Consumer Frequently Asked Questions
What is a pre-existing condition and can it be excluded from my health coverage?
Answer: A pre-existing condition is any condition for which a person received treatment or treatment was recommended within the preceding six months.
Any individual enrolling in a new health plan covered by NYS law may be subject to up to a 12 month waiting period (six months for Medicare Supplement policy holders) before expenses related to the pre-existing condition are covered. However, the plan must subtract from the waiting period the time that the person had continuous coverage in a previous plan. Continuous coverage means that the person had less than a sixty three day gap between coverages. The insurer shall count a period of creditable coverage for all benefits or may elect to credit coverage based on Categories of Benefits specified in the policy or certificate.
Must my health insurance plan pay for my diabetic supplies and self-management education?
Answer: You are entitled to payment of all diabetic supplies and education under NYS law, provided that your plan is subject to NYS Insurance Department jurisdiction. Your plan may not be subject to this Department's jurisdiction if it is a self-insured plan or a union welfare fund. Employer group plans covering employees in more than one state and is subject to collective bargaining do not have to provide this coverage. Medicare Supplement policies do not provide this coverage.
What are my options if I wish to file a complaint against a self-insured plan, union plan, or Multiple Employer Welfare Association (MEWA)?
Answer: The above entities are exempt from state regulation under ERISA. They are however regulated by the United States Department of Labor. You may make complaints to the US Department of Labor.
U. S. Department of Labor
200 Constitution Ave., N. W.
Washington, D. C. 20210
What is "open enrollment"?
Answer: Open enrollment means that any individual, and dependents of such individual, and any small group, including all eligible employees or group members and dependents of employees or members, applying for individual or small group health insurance coverage, including Medicare supplement coverage, must be accepted at all times throughout the year for any hospital and/or medical coverage offered by the insurer to individuals or small groups in this state. Once accepted for coverage, an individual or small group cannot be terminated by the insurer due to claims experience.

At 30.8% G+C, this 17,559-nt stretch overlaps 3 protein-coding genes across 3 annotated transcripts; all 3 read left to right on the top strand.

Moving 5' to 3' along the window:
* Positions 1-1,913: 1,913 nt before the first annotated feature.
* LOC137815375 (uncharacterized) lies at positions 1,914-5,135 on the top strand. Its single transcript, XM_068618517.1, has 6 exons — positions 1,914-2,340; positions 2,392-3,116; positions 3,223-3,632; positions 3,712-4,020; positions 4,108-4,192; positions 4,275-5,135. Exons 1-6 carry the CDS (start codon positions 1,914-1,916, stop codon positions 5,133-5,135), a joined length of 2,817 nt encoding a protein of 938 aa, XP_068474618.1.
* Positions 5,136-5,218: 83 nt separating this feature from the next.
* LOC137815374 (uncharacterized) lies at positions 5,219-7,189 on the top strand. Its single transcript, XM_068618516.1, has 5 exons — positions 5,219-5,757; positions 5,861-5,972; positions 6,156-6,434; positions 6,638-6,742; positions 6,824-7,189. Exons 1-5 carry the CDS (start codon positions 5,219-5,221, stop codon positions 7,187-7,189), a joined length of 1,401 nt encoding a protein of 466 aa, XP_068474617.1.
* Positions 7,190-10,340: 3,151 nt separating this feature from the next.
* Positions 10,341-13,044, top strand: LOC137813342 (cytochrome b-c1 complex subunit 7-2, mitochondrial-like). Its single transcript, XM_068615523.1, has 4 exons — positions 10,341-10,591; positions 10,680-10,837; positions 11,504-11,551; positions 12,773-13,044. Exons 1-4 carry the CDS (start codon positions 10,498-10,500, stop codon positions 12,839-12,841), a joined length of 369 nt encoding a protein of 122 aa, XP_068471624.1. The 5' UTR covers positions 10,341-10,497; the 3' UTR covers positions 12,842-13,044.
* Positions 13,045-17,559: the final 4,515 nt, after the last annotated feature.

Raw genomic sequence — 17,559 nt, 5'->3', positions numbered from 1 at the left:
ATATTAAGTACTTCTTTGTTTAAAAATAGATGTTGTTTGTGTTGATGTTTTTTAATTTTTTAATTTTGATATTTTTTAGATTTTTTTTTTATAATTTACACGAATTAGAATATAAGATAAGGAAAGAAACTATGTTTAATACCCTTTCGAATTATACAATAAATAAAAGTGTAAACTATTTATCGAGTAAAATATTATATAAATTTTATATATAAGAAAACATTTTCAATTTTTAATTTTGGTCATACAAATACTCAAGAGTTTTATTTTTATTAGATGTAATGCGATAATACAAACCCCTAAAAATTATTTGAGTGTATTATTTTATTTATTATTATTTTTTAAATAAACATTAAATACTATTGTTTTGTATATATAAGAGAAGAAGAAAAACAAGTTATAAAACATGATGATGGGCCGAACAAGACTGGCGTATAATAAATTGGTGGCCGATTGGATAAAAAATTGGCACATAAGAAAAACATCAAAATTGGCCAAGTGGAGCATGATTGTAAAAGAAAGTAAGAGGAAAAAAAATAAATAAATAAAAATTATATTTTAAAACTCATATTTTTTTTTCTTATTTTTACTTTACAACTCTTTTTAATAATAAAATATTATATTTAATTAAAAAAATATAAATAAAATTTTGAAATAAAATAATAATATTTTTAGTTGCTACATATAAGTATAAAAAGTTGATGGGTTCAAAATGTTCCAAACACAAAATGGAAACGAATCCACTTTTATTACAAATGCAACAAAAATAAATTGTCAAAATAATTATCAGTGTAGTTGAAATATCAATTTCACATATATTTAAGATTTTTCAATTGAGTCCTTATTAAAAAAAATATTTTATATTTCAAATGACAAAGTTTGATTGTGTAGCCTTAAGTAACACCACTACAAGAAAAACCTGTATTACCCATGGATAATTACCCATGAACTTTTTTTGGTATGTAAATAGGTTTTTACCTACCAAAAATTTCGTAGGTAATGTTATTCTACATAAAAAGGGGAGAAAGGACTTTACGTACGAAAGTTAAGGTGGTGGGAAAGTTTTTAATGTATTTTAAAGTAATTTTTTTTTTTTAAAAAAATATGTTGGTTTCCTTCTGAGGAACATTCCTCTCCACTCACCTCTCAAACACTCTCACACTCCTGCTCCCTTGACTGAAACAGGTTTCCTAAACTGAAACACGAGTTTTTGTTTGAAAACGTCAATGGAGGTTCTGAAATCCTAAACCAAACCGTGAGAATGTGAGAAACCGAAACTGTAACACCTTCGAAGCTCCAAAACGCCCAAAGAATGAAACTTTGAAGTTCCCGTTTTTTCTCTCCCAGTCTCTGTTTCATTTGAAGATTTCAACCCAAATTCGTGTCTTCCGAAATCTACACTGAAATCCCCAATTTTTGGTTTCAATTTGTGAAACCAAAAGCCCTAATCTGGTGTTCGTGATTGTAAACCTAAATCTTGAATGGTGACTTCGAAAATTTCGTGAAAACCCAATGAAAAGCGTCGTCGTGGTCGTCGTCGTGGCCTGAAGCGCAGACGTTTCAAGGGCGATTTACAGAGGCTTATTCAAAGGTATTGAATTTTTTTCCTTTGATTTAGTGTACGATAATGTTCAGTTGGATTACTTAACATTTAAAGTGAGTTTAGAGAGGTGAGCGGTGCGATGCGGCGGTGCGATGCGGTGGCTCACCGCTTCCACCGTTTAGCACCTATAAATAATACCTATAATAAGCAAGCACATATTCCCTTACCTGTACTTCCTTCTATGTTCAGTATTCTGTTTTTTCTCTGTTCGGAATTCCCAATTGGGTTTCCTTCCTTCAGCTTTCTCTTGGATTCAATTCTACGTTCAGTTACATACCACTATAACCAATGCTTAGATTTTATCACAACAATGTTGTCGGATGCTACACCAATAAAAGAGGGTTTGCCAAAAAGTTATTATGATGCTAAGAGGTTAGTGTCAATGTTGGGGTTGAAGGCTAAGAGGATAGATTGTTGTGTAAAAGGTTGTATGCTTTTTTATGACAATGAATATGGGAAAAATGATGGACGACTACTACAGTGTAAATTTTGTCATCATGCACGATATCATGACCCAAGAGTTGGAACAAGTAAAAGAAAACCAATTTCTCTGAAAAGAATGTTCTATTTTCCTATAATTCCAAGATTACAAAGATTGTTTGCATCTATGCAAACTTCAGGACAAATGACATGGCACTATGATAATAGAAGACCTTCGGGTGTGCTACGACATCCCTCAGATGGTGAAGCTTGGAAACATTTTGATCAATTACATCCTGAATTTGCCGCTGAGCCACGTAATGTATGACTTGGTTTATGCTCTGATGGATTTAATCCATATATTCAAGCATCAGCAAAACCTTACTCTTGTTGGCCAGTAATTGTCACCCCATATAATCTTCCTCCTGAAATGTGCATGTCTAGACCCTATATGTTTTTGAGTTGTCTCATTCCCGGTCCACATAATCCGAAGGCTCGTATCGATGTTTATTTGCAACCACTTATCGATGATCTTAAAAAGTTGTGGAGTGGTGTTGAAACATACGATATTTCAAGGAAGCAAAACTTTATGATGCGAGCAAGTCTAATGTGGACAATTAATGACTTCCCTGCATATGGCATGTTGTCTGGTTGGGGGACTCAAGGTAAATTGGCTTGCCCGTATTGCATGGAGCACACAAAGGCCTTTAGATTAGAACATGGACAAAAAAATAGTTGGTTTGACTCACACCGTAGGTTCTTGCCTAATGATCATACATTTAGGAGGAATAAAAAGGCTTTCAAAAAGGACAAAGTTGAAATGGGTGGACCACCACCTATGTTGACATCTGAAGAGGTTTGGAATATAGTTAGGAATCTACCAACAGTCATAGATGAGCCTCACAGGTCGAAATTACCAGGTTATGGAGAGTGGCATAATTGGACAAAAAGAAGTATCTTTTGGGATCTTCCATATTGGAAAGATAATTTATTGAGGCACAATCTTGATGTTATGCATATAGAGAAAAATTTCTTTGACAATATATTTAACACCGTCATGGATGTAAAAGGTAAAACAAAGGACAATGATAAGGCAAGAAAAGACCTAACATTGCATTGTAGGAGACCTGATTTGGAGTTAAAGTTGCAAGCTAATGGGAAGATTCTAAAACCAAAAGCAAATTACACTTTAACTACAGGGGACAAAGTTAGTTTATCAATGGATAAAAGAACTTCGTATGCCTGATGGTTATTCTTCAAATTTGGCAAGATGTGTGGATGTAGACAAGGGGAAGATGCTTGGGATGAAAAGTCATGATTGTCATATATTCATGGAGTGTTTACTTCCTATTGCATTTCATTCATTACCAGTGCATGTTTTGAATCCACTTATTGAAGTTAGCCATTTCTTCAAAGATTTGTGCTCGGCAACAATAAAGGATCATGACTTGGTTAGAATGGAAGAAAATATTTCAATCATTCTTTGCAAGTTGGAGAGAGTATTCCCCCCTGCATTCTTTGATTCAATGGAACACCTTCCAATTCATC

In other words, an insurance company in New York State cannot refuse to insure an individual or small group on the basis of health, occupation, age, sex, etc. However, an applicant for an individual health insurance policy may be denied coverage where the individual is eligible for comparable group coverage through an employer.
Can HMOs prohibit doctors from telling their patients about more expensive procedures?
Answer: No. NYS law prohibits the HMO from restraining their providers from telling patients about more costly procedures.
My insurance company refuses to pay my hospital emergency room bill saying that it was not an emergency. Can they do this?
Answer: The company must cover any hospital ER bill provided that a prudent lay-person would have considered the incident to be an emergency at the time of the ER admittance.
How can I dispute my HMO's decision as to the necessity of my treatment?
Answer: NYS law requires the HMO to provide grievance procedures so that such decisions can be challenged.
What additional health insurance will I need when I turn 65 and go under Medicare?
Answer: Medicare (parts A & B) provides extensive medical benefits. There are however, gaps in coverage. To help cover these gaps in coverage, there are standardized Medigap plans throughout the country. The plans go from Plan A (least coverage for lowest cost) to Plan J (most coverage for highest cost). Not all health insurers sell all 10 plans. In addition, enrollment in a Medicare HMO can help cover the gaps in Medicare.